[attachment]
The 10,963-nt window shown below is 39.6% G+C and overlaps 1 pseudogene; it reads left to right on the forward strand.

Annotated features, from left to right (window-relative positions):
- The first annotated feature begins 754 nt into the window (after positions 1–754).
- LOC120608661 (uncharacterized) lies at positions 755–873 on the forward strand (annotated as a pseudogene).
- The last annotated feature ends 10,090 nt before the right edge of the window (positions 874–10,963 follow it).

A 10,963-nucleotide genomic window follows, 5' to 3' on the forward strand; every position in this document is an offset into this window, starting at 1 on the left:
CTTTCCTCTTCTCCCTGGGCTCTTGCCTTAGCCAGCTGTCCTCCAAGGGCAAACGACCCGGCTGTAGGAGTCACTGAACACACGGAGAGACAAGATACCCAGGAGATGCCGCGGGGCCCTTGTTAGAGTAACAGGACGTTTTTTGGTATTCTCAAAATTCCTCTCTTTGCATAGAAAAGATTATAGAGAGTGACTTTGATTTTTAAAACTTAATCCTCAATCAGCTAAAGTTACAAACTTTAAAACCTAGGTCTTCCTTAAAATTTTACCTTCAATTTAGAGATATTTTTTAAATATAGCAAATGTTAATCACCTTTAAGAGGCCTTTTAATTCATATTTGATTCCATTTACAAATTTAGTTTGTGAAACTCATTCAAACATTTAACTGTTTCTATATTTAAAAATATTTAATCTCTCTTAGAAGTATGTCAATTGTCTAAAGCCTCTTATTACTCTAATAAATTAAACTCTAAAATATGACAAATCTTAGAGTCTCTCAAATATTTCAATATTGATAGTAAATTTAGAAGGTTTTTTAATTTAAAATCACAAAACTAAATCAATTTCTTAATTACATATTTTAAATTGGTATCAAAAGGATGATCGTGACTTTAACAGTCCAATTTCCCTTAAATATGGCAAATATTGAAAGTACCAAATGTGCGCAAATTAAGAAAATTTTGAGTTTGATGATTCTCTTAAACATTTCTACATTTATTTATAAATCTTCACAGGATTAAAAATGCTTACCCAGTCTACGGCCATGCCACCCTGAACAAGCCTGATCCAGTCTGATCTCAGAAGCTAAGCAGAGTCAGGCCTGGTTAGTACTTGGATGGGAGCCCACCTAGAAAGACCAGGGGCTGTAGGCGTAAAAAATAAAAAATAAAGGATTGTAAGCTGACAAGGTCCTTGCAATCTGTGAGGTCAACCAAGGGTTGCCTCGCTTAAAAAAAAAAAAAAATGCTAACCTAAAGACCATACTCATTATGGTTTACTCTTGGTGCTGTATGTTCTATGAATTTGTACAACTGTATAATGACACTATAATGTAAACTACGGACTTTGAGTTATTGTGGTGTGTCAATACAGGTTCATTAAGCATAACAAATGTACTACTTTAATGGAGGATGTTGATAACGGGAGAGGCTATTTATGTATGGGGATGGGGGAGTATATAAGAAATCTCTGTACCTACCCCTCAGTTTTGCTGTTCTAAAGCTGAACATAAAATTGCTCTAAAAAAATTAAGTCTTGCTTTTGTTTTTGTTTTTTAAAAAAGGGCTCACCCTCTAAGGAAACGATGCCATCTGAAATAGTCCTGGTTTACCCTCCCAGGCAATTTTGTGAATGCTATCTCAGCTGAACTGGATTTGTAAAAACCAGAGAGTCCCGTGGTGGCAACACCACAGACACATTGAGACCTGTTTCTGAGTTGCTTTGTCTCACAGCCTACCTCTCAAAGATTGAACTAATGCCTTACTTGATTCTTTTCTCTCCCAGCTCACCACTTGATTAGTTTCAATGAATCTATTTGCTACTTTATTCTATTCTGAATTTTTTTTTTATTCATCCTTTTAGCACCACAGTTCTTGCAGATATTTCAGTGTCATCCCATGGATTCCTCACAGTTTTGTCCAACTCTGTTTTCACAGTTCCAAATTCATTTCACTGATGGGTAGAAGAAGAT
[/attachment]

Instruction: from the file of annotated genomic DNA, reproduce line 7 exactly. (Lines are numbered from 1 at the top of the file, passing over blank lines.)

CTTTCCTCTTCTCCCTGGGCTCTTGCCTTAGCCAGCTGTCCTCCAAGGGCAAACGACCCGGCTGTAGGAGTCACTGAACACACGGAGAGACAAGATACCCAGGAGATGCCGCGGGGCCCTTGTTAGAGTAACAGGACGTTTTTTGGTATTCTCAAAATTCCTCTCTTTGCATAGAAAAGATTATAGAGAGTGACTTTGATTTTTAAAACTTAATCCTCAATCAGCTAAAGTTACAAACTTTAAAACCTAGGTCTTCCTTAAAATTTTACCTTCAATTTAGAGATATTTTTTAAATATAGCAAATGTTAATCACCTTTAAGAGGCCTTTTAATTCATATTTGATTCCATTTACAAATTTAGTTTGTGAAACTCATTCAAACATTTAACTGTTTCTATATTTAAAAATATTTAATCTCTCTTAGAAGTATGTCAATTGTCTAAAGCCTCTTATTACTCTAATAAATTAAACTCTAAAATATGACAAATCTTAGAGTCTCTCAAATATTTCAATATTGATAGTAAATTTAGAAGGTTTTTTAATTTAAAATCACAAAACTAAATCAATTTCTTAATTACATATTTTAAATTGGTATCAAAAGGATGATCGTGACTTTAACAGTCCAATTTCCCTTAAATATGGCAAATATTGAAAGTACCAAATGTGCGCAAATTAAGAAAATTTTGAGTTTGATGATTCTCTTAAACATTTCTACATTTATTTATAAATCTTCACAGGATTAAAAATGCTTACCCAGTCTACGGCCATGCCACCCTGAACAAGCCTGATCCAGTCTGATCTCAGAAGCTAAGCAGAGTCAGGCCTGGTTAGTACTTGGATGGGAGCCCACCTAGAAAGACCAGGGGCTGTAGGCGTAAAAAATAAAAAATAAAGGATTGTAAGCTGACAAGGTCCTTGCAATCTGTGAGGTCAACCAAGGGTTGCCTCGCTTAAAAAAAAAAAAAAATGCTAACCTAAAGACCATACTCATTATGGTTTACTCTTGGTGCTGTATGTTCTATGAATTTGTACAACTGTATAATGACACTATAATGTAAACTACGGACTTTGAGTTATTGTGGTGTGTCAATACAGGTTCATTAAGCATAACAAATGTACTACTTTAATGGAGGATGTTGATAACGGGAGAGGCTATTTATGTATGGGGATGGGGGAGTATATAAGAAATCTCTGTACCTACCCCTCAGTTTTGCTGTTCTAAAGCTGAACATAAAATTGCTCTAAAAAAATTAAGTCTTGCTTTTGTTTTTGTTTTTTAAAAAAGGGCTCACCCTCTAAGGAAACGATGCCATCTGAAATAGTCCTGGTTTACCCTCCCAGGCAATTTTGTGAATGCTATCTCAGCTGAACTGGATTTGTAAAAACCAGAGAGTCCCGTGGTGGCAACACCACAGACACATTGAGACCTGTTTCTGAGTTGCTTTGTCTCACAGCCTACCTCTCAAAGATTGAACTAATGCCTTACTTGATTCTTTTCTCTCCCAGCTCACCACTTGATTAGTTTCAATGAATCTATTTGCTACTTTATTCTATTCTGAATTTTTTTTTTATTCATCCTTTTAGCACCACAGTTCTTGCAGATATTTCAGTGTCATCCCATGGATTCCTCACAGTTTTGTCCAACTCTGTTTTCACAGTTCCAAATTCATTTCACTGATGGGTAGAAGAAGAT